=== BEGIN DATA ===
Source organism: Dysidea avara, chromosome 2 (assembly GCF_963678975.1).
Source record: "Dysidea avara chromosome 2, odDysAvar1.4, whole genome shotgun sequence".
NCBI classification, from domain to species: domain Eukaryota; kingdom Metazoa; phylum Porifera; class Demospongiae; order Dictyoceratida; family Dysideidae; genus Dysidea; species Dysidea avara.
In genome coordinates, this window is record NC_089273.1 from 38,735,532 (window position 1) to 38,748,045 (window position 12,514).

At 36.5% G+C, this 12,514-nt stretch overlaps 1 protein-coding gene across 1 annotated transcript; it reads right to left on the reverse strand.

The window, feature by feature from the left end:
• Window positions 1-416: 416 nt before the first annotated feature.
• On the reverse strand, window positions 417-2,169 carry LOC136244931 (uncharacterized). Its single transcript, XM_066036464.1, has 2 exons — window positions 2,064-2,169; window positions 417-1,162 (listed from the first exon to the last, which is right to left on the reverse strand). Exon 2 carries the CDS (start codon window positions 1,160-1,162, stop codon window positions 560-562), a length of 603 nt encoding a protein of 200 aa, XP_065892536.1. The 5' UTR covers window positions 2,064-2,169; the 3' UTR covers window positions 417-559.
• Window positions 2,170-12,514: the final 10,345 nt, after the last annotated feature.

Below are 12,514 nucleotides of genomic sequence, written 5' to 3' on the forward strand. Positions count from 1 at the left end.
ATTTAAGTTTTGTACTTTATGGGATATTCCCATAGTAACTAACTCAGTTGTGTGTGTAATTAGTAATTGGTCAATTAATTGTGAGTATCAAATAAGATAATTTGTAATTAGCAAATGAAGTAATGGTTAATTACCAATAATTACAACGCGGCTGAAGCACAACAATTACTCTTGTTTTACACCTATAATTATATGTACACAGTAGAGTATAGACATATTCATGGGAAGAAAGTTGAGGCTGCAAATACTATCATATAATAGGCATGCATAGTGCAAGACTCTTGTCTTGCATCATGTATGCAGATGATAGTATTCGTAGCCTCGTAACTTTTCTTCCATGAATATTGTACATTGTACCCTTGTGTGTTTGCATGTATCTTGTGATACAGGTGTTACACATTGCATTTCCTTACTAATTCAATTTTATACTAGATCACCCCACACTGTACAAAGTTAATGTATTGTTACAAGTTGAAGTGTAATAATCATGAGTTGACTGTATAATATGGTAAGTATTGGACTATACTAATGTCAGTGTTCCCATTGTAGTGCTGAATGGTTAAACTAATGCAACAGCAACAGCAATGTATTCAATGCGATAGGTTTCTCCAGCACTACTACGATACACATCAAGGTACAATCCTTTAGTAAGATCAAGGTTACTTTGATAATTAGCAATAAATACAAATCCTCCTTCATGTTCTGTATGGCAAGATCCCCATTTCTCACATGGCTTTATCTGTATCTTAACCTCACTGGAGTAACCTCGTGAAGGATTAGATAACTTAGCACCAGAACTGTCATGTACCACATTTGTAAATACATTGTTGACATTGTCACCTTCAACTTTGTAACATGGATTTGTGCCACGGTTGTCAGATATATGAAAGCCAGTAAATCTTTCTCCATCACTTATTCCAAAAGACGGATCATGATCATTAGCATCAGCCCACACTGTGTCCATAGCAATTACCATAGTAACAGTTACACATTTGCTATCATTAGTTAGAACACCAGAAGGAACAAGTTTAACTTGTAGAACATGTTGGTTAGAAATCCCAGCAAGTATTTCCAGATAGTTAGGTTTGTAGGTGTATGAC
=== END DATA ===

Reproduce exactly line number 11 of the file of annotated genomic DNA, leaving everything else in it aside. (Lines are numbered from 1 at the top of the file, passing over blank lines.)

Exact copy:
ATTTAAGTTTTGTACTTTATGGGATATTCCCATAGTAACTAACTCAGTTGTGTGTGTAATTAGTAATTGGTCAATTAATTGTGAGTATCAAATAAGATAATTTGTAATTAGCAAATGAAGTAATGGTTAATTACCAATAATTACAACGCGGCTGAAGCACAACAATTACTCTTGTTTTACACCTATAATTATATGTACACAGTAGAGTATAGACATATTCATGGGAAGAAAGTTGAGGCTGCAAATACTATCATATAATAGGCATGCATAGTGCAAGACTCTTGTCTTGCATCATGTATGCAGATGATAGTATTCGTAGCCTCGTAACTTTTCTTCCATGAATATTGTACATTGTACCCTTGTGTGTTTGCATGTATCTTGTGATACAGGTGTTACACATTGCATTTCCTTACTAATTCAATTTTATACTAGATCACCCCACACTGTACAAAGTTAATGTATTGTTACAAGTTGAAGTGTAATAATCATGAGTTGACTGTATAATATGGTAAGTATTGGACTATACTAATGTCAGTGTTCCCATTGTAGTGCTGAATGGTTAAACTAATGCAACAGCAACAGCAATGTATTCAATGCGATAGGTTTCTCCAGCACTACTACGATACACATCAAGGTACAATCCTTTAGTAAGATCAAGGTTACTTTGATAATTAGCAATAAATACAAATCCTCCTTCATGTTCTGTATGGCAAGATCCCCATTTCTCACATGGCTTTATCTGTATCTTAACCTCACTGGAGTAACCTCGTGAAGGATTAGATAACTTAGCACCAGAACTGTCATGTACCACATTTGTAAATACATTGTTGACATTGTCACCTTCAACTTTGTAACATGGATTTGTGCCACGGTTGTCAGATATATGAAAGCCAGTAAATCTTTCTCCATCACTTATTCCAAAAGACGGATCATGATCATTAGCATCAGCCCACACTGTGTCCATAGCAATTACCATAGTAACAGTTACACATTTGCTATCATTAGTTAGAACACCAGAAGGAACAAGTTTAACTTGTAGAACATGTTGGTTAGAAATCCCAGCAAGTATTTCCAGATAGTTAGGTTTGTAGGTGTATGAC